Most Promising (Maybe): OLED
The most promising technology that might yet catch on remains organic light-emitting displays (OLEDs). OLEDs are emissive like a picture-tube (CRT) television, which eliminates issues with viewing angles; and the technology is fast and highly responsive, so it lacks motion blurring. OLED displays are incredibly thin; the entire display is just a thin layer on the back of a sheet of glass (or plastic or other substrate). Blacks are deep and endless, colors are stunning, and the whole thing requires very little power.
Sony has been selling the XEL-1 OLED TV for a couple years now, and it is the first and (still) the only OLED TV on the market. (OLED screens are used primarily in mobile devices such as cell phones and media players like the Microsoft Zune HD.) The problem with the XEL-1 is that it's about one-sixteenth the size of a 42-inch flat panel, yet costs two to four times as much. It measures only 11-inches diagonal, or about the size of a netbook screen, so it's barely large enough for a personal TV. It also carries a mere 960-by-540-pixel resolution, so it's not even high definition. And with a $2500 price tag, it's impossible to get excited about the value proposition.
While many companies have set (and missed) delivery dates for larger-format OLED HDTVs, the only company with anything promised is Samsung, which plans to sell a 15-inch, 720p-capable model in Korea this year. Samsung hasn't yet announced pricing, but some sources have predicted that they will be in line with the Sony model. Other sets are rumored for delivery in 2010, but as past experience has shown, don't believe they're coming until they hit the store shelves. While small-screen production for mobile devices is proceeding well, manufacturers are finding it more difficult than expected to transfer that experience to manufacturing the larger panels necessary for an HDTV. The fabrication costs are higher and the yields lower than hoped, and this makes it nearly impossible to make a TV-sized panel at a competitive price. At least for now.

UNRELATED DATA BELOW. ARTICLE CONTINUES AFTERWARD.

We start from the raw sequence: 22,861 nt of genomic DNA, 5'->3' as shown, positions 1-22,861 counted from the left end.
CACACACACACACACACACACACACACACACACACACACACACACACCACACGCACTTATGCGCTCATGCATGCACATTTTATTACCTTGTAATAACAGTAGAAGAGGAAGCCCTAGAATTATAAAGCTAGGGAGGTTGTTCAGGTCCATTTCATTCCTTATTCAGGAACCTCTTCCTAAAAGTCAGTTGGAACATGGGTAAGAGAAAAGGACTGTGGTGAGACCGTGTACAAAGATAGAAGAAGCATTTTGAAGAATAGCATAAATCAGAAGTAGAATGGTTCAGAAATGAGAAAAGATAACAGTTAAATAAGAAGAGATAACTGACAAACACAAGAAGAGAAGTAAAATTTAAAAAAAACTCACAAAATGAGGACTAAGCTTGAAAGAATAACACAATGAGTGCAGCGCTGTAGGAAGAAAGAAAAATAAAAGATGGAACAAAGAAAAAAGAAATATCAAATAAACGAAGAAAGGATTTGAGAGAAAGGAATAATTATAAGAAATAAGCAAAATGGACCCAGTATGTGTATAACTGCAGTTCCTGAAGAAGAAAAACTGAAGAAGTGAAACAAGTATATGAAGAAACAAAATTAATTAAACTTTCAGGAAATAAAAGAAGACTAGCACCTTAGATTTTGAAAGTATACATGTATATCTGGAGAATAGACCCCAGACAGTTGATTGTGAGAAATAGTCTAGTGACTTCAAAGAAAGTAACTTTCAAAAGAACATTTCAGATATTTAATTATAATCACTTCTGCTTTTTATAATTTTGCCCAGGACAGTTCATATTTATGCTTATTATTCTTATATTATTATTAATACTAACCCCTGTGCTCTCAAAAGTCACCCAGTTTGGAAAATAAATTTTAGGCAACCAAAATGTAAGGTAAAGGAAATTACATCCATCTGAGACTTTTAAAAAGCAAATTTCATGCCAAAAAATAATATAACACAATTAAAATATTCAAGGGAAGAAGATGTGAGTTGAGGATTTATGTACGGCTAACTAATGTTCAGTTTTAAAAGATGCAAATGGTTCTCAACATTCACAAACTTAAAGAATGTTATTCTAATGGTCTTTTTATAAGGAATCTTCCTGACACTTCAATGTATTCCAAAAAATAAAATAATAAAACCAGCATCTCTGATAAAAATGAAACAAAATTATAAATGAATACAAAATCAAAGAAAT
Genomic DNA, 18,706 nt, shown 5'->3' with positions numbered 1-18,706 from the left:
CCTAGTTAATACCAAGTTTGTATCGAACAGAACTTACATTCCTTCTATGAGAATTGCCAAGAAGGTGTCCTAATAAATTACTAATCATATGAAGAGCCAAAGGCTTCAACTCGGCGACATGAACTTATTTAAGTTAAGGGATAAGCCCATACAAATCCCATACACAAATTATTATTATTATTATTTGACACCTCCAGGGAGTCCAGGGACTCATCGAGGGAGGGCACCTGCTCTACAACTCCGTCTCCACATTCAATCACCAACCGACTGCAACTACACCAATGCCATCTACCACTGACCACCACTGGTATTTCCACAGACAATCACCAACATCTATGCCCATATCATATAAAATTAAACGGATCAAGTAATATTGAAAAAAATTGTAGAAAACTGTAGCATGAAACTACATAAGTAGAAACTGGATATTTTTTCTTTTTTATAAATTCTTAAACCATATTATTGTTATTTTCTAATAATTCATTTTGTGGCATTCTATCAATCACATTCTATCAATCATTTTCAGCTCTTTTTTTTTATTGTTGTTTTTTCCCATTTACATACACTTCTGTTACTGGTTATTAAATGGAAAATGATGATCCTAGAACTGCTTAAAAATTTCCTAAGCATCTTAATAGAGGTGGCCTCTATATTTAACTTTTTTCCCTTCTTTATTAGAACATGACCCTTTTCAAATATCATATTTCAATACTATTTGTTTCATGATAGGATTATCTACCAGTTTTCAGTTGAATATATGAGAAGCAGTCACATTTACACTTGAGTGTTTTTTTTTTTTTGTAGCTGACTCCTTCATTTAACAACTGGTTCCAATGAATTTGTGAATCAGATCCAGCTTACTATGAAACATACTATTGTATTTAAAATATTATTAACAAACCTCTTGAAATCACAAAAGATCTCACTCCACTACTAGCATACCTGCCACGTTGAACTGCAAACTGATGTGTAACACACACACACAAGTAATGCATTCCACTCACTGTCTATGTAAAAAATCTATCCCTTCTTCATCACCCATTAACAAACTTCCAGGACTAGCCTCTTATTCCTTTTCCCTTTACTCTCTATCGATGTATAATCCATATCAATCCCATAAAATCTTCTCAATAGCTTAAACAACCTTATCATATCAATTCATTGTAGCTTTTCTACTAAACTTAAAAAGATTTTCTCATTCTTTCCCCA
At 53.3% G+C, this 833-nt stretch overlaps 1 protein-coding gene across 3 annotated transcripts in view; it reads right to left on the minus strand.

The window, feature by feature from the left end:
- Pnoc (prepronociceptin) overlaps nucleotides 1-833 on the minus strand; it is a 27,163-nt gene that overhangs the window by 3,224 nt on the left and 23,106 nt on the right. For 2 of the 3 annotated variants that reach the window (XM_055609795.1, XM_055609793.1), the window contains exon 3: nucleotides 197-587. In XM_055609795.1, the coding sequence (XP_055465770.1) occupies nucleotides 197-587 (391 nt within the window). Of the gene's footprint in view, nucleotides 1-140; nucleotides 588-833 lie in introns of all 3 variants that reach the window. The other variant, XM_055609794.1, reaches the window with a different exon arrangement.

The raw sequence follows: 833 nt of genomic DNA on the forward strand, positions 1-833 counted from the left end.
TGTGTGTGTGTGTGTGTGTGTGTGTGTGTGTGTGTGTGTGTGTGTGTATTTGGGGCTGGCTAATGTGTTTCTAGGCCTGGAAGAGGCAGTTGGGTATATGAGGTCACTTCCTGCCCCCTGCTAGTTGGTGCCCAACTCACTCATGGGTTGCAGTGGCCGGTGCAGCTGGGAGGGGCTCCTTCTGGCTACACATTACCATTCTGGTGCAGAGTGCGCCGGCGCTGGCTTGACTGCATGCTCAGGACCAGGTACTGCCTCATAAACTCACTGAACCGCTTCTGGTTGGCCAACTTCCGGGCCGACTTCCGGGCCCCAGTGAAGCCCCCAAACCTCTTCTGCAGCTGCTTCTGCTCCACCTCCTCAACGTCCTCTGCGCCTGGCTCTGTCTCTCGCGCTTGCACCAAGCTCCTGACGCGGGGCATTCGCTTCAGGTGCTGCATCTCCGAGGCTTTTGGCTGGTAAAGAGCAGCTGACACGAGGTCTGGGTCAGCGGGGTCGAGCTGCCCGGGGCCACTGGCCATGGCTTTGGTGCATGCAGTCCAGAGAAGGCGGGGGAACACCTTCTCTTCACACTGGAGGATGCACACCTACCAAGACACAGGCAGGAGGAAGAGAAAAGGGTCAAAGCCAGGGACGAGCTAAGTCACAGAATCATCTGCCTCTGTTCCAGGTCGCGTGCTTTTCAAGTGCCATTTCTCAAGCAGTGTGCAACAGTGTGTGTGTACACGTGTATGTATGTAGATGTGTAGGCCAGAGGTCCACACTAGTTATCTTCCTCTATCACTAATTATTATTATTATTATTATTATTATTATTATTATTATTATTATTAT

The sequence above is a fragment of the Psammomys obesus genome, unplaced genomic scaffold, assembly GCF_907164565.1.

So today, your choices are LCD and plasma for flat panels. LCD is just about the only choice for sets smaller than 40 inches diagonal. Plasma continues to have a price advantage in sets 40 inches and larger, so compare carefully when choosing between the two technologies.
Beyond the Core
Manufacturers continue to find ways to differentiate their products. For example, most flat-panel TVs now have extensive settings that allow the image to be adjusted to optimal settings for a given room or piece of content (video or film, say). Some will even store different configurations for day and night viewing. In the past, these were locked up so that only qualified technicians could access them, and a professional calibration service could cost hundreds, or even thousands, of dollars. Now, most people buy and install their flat panel themselves--so manufacturers are opening up the advanced configuration settings to the end user.
Note, however, that such do-it-yourselfers can get lost in the maze of settings and end up with an image that is far less than optimal. Get the edge enhancement settings too far off, and objects on the screen can develop comic-book outlines. Misadjust the motion compensation settings, and you can introduce noticeable artifacts (even though you'll fix other, also noticeable, artifacts). If you do change any of the settings, make sure you know how to get back to the factory defaults in case you get it hopelessly entangled. You can also find DVDs that will provide test images and instructions that will help you adjust your HDTV's settings with more precision than just eyeballing it.
Another feature area is the quality of the sound the set can produce. Some can simulate multi-channel surround sound, while others just have simple stereo speakers (and not always of outstanding quality at that). Some models, such as the Toshiba REGZA XV648 series, include volume-leveling features that even out the quiet and loud parts of programming. Toshiba uses technology from Dolby for this, though other companies offer similar technology. If you're serious about sound, you'll still want a separate surround sound setup.
A feature coming to sets in the near future is 3D capability; for a discussion, see "3DTV: The Next Big Thing?"
Some of the newfangled features we've discussed here will help you experience your entertainment content differently, or improve how it looks on screen. In general, as you try to decide what to buy, resist being dazzled by shiny, sparkly things. Focus instead on the attributes that will matter when you're watching various kinds of content on your new TV.
This story, "The TV You Want Today" was originally published by PCWorld.